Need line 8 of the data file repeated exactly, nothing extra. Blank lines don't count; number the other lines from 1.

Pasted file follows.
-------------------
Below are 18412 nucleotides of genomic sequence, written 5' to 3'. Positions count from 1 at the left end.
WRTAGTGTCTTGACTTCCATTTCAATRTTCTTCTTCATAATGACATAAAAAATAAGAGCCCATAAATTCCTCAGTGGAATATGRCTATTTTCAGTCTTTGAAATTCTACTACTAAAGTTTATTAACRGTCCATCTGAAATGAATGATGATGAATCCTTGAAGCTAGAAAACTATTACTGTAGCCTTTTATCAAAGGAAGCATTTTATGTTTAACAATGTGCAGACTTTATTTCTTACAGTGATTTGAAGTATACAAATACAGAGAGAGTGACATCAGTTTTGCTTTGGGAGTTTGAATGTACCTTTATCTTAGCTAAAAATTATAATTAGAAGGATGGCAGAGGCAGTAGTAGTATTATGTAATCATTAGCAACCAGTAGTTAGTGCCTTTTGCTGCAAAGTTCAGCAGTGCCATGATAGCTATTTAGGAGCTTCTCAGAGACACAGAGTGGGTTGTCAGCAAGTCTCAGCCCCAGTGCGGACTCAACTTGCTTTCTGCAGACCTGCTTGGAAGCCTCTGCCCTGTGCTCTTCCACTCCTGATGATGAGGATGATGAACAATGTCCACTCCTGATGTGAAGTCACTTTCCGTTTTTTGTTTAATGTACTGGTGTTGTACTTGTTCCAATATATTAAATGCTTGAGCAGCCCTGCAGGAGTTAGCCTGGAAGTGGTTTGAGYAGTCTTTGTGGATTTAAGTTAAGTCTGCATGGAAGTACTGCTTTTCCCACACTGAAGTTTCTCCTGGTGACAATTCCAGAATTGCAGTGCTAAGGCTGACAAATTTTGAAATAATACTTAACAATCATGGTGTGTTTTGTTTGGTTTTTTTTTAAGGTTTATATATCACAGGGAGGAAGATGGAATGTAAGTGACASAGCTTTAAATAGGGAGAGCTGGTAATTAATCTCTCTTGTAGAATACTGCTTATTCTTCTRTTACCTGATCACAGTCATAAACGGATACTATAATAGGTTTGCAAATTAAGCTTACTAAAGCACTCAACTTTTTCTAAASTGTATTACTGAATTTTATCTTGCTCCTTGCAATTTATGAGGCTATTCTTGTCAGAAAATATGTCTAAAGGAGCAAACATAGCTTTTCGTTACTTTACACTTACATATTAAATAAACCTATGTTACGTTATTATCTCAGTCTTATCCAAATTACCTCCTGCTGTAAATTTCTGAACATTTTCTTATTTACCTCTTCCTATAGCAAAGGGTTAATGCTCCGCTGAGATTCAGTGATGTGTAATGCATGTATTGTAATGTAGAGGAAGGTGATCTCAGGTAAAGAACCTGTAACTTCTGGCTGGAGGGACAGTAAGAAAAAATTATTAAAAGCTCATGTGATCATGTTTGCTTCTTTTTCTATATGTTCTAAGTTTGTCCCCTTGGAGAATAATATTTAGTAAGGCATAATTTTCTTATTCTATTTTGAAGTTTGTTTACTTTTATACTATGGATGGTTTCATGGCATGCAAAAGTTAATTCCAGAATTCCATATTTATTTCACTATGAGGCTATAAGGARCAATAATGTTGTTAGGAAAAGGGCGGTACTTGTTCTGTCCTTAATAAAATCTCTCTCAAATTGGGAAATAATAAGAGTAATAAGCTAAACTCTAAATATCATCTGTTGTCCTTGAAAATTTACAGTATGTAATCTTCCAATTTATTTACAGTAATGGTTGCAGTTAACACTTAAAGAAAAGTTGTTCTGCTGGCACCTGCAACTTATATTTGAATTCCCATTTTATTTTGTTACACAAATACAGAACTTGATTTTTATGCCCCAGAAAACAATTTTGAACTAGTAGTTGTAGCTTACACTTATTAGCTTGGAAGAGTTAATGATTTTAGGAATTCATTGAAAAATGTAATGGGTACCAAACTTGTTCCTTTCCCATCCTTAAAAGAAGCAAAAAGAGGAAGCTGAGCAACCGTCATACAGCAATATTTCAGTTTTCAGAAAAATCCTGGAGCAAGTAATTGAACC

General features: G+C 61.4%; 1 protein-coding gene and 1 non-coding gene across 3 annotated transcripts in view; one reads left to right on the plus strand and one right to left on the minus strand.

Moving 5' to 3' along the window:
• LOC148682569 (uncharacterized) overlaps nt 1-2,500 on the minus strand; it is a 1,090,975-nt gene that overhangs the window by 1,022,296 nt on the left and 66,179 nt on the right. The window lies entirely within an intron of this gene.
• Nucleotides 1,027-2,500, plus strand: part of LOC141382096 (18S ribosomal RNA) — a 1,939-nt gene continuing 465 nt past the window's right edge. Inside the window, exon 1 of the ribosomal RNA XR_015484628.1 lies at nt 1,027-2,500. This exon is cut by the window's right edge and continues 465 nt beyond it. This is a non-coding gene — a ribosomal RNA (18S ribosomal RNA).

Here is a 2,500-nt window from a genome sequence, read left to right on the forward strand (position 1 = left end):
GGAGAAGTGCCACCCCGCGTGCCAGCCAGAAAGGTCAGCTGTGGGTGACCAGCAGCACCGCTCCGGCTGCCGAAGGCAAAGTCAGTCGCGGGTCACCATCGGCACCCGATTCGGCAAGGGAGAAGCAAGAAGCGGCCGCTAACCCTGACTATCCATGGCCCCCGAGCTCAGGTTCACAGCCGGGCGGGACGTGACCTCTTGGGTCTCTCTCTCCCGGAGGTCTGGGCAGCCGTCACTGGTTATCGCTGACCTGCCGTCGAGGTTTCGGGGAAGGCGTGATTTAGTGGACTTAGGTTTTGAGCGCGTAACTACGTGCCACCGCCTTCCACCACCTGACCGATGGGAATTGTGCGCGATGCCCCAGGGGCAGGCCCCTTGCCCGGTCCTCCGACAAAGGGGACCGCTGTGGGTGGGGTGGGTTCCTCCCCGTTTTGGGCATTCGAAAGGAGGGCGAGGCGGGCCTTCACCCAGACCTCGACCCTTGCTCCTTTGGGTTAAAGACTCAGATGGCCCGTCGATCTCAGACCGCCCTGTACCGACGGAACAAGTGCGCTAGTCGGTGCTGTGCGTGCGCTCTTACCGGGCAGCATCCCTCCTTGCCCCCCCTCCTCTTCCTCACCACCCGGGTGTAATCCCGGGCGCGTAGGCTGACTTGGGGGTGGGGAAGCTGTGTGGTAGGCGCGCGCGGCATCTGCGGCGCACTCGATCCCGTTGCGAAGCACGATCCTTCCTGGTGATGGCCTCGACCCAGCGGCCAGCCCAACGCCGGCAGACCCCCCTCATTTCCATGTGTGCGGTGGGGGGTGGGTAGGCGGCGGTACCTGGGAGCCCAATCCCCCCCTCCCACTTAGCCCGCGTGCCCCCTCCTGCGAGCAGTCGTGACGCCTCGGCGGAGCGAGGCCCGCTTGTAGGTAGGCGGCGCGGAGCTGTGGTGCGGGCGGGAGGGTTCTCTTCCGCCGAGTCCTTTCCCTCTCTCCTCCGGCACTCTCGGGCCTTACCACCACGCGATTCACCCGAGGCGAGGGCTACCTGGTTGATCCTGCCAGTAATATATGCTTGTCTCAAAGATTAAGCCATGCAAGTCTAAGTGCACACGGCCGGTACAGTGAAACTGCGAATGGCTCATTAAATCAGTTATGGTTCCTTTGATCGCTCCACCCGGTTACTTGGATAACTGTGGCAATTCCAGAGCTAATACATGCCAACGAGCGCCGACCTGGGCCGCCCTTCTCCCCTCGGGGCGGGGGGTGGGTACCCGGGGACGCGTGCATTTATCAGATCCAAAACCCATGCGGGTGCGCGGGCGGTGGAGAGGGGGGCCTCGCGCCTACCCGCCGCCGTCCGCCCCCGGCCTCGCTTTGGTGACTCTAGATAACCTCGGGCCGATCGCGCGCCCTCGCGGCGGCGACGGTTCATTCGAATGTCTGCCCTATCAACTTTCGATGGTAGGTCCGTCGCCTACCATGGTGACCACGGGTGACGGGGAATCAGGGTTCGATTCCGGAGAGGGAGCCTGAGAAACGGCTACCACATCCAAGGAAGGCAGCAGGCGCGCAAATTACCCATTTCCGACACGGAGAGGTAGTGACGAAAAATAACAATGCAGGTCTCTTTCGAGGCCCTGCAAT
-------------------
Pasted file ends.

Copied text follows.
GGAGAAGTGCCACCCCGCGTGCCAGCCAGAAAGGTCAGCTGTGGGTGACCAGCAGCACCGCTCCGGCTGCCGAAGGCAAAGTCAGTCGCGGGTCACCATCGGCACCCGATTCGGCAAGGGAGAAGCAAGAAGCGGCCGCTAACCCTGACTATCCATGGCCCCCGAGCTCAGGTTCACAGCCGGGCGGGACGTGACCTCTTGGGTCTCTCTCTCCCGGAGGTCTGGGCAGCCGTCACTGGTTATCGCTGACCTGCCGTCGAGGTTTCGGGGAAGGCGTGATTTAGTGGACTTAGGTTTTGAGCGCGTAACTACGTGCCACCGCCTTCCACCACCTGACCGATGGGAATTGTGCGCGATGCCCCAGGGGCAGGCCCCTTGCCCGGTCCTCCGACAAAGGGGACCGCTGTGGGTGGGGTGGGTTCCTCCCCGTTTTGGGCATTCGAAAGGAGGGCGAGGCGGGCCTTCACCCAGACCTCGACCCTTGCTCCTTTGGGTTAAAGACTCAGATGGCCCGTCGATCTCAGACCGCCCTGTACCGACGGAACAAGTGCGCTAGTCGGTGCTGTGCGTGCGCTCTTACCGGGCAGCATCCCTCCTTGCCCCCCCTCCTCTTCCTCACCACCCGGGTGTAATCCCGGGCGCGTAGGCTGACTTGGGGGTGGGGAAGCTGTGTGGTAGGCGCGCGCGGCATCTGCGGCGCACTCGATCCCGTTGCGAAGCACGATCCTTCCTGGTGATGGCCTCGACCCAGCGGCCAGCCCAACGCCGGCAGACCCCCCTCATTTCCATGTGTGCGGTGGGGGGTGGGTAGGCGGCGGTACCTGGGAGCCCAATCCCCCCCTCCCACTTAGCCCGCGTGCCCCCTCCTGCGAGCAGTCGTGACGCCTCGGCGGAGCGAGGCCCGCTTGTAGGTAGGCGGCGCGGAGCTGTGGTGCGGGCGGGAGGGTTCTCTTCCGCCGAGTCCTTTCCCTCTCTCCTCCGGCACTCTCGGGCCTTACCACCACGCGATTCACCCGAGGCGAGGGCTACCTGGTTGATCCTGCCAGTAATATATGCTTGTCTCAAAGATTAAGCCATGCAAGTCTAAGTGCACACGGCCGGTACAGTGAAACTGCGAATGGCTCATTAAATCAGTTATGGTTCCTTTGATCGCTCCACCCGGTTACTTGGATAACTGTGGCAATTCCAGAGCTAATACATGCCAACGAGCGCCGACCTGGGCCGCCCTTCTCCCCTCGGGGCGGGGGGTGGGTACCCGGGGACGCGTGCATTTATCAGATCCAAAACCCATGCGGGTGCGCGGGCGGTGGAGAGGGGGGCCTCGCGCCTACCCGCCGCCGTCCGCCCCCGGCCTCGCTTTGGTGACTCTAGATAACCTCGGGCCGATCGCGCGCCCTCGCGGCGGCGACGGTTCATTCGAATGTCTGCCCTATCAACTTTCGATGGTAGGTCCGTCGCCTACCATGGTGACCACGGGTGACGGGGAATCAGGGTTCGATTCCGGAGAGGGAGCCTGAGAAACGGCTACCACATCCAAGGAAGGCAGCAGGCGCGCAAATTACCCATTTCCGACACGGAGAGGTAGTGACGAAAAATAACAATGCAGGTCTCTTTCGAGGCCCTGCAAT